The ending number should match the cash balance on your balance sheet. Net cash flow over the period for your balance sheet is the sum of all three types of cash flow.

Net cash flow = operating cash flow + investing cash flow + financing cash flow

The operating cash flow section will be the largest section for most businesses. If your business doesn't have many fixed assets, the investing section will be minimal. Businesses with loans or shareholders will have some activity in their financing section.

Cash flow analysis

Cash flow issues arise when business owners misinterpret profit as cash flow. It’s easy to think that the key to positive cash flow is more sales, but that’s not always the case. 

Cash flow can be challenging because income is sporadic, but expenses are recurring. Here’s a simple three-step process for working through an analysis of your cash flow. 

1. Create a cash flow statement

Creating a cash flow statement is easy to generate from your accounting software, if you use it. Or you'll want to compile your income statement and balance sheet. Then use those to calculate your operating, investing, and financing cash flows. 

2. Analyze your cash flows

The second step involves looking at your cash flow and identifying trends. Make sure there’s more money coming in than going out, but look for ways to improve those inflows.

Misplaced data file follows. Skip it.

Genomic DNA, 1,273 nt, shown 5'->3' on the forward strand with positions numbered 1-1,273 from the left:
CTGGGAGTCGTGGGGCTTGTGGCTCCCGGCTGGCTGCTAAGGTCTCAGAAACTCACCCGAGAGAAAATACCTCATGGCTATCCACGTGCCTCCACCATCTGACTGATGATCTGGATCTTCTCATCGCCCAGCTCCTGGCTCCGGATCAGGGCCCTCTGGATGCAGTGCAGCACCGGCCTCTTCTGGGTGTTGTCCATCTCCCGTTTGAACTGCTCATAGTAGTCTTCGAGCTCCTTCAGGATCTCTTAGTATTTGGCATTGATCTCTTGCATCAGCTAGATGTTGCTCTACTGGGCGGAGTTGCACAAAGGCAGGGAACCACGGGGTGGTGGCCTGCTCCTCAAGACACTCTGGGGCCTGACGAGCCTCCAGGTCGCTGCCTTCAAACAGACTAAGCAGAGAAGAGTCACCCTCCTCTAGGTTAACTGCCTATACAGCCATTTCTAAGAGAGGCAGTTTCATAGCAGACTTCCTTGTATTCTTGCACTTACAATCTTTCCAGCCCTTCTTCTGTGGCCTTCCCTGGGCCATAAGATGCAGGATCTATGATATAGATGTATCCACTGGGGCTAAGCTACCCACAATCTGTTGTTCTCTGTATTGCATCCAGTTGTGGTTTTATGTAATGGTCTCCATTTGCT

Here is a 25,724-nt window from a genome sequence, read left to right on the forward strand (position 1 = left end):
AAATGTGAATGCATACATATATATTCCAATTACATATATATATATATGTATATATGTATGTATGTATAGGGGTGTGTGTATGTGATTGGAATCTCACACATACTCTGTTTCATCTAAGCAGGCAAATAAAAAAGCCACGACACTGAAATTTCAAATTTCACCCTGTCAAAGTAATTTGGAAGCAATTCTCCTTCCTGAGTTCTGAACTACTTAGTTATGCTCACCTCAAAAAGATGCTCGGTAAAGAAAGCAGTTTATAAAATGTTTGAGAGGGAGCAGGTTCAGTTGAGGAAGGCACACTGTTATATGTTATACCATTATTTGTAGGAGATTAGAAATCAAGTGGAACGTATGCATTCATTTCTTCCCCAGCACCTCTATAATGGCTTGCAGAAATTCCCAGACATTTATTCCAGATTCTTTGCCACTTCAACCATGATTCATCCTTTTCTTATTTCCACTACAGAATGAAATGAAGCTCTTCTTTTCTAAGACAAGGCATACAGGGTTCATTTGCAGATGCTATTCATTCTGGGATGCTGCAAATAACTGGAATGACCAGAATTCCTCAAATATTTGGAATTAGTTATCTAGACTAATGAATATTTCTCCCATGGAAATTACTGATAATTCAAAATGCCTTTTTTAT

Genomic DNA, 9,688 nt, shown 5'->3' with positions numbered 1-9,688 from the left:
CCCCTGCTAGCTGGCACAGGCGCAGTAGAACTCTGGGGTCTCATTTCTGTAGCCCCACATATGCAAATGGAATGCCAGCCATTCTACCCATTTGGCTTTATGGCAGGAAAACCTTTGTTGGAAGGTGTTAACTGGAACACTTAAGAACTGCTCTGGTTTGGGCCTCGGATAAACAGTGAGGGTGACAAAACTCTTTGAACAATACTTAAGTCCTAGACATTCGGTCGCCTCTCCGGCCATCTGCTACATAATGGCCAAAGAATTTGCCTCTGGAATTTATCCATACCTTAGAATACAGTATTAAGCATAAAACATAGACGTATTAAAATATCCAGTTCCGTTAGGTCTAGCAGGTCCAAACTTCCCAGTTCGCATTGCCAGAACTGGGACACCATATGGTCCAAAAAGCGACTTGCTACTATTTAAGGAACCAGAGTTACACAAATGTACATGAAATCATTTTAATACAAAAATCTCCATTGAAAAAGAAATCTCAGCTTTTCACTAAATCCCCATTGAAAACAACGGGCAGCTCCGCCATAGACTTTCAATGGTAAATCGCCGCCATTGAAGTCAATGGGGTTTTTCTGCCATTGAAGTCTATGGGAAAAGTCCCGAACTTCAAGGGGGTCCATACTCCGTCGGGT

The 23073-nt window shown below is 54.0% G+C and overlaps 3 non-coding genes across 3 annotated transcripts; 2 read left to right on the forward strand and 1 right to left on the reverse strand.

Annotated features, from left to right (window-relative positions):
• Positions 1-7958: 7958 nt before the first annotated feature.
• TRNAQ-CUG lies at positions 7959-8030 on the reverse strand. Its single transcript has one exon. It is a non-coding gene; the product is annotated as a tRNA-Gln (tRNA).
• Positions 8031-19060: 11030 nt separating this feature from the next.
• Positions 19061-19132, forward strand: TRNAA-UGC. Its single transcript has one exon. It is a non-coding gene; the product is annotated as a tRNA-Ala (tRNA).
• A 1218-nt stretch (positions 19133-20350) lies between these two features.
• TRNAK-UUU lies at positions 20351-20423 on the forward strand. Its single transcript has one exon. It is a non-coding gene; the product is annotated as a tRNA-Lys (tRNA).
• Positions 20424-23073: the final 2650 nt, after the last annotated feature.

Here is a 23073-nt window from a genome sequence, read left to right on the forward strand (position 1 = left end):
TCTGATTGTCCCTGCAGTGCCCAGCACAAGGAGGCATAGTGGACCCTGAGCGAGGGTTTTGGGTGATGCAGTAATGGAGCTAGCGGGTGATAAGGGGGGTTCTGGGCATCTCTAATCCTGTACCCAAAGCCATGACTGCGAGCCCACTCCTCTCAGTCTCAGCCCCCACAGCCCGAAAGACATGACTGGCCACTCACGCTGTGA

Find where the bulk of your cash is going, which could be loan payments or inventory. This could mean you need to refinance debt. Or better manage inventory. 

Then see how you can get cash faster. Look at long it takes your average customer to pay if you’re billing them.

A cash flow analysis will provide an accurate view of your business’s finances. From there, you can make smarter budgeting decisions.

Free cash flow

Free cash flow is a helpful metric for analyzing cash flows. It’s the operating cash flow a company generates minus capital expenditures. Capital expenditures (CapEx) is the money you invest in your fixed assets over a period, plus the depreciation expense.

Free cash flow = operating cash flow - capital expenditures

Think of free cash flow as the money a business makes from operations after investing in fixed assets. Free cash flow helps assess your ability to repay debt or pay dividends.

3. Set cash flow goals

Now that you know the major issues, you can address them a bit easier. That means making sure your cash flow aligns with your near-term goals.

These goals can include reducing the time it takes to collect money from customers. Or bringing in additional cash by selling unused assets.

QuickBooks helps small businesses manage finances with automated cash flow analysis reports. Such tools can free up time for owners to focus on growth. Explore how QuickBooks’ cash flow tools can help you forecast the money you’ll have coming in and going out of your business.

5 tips for cash flow management

Small businesses can manage cash flow better if they know how to calculate it and what to focus on.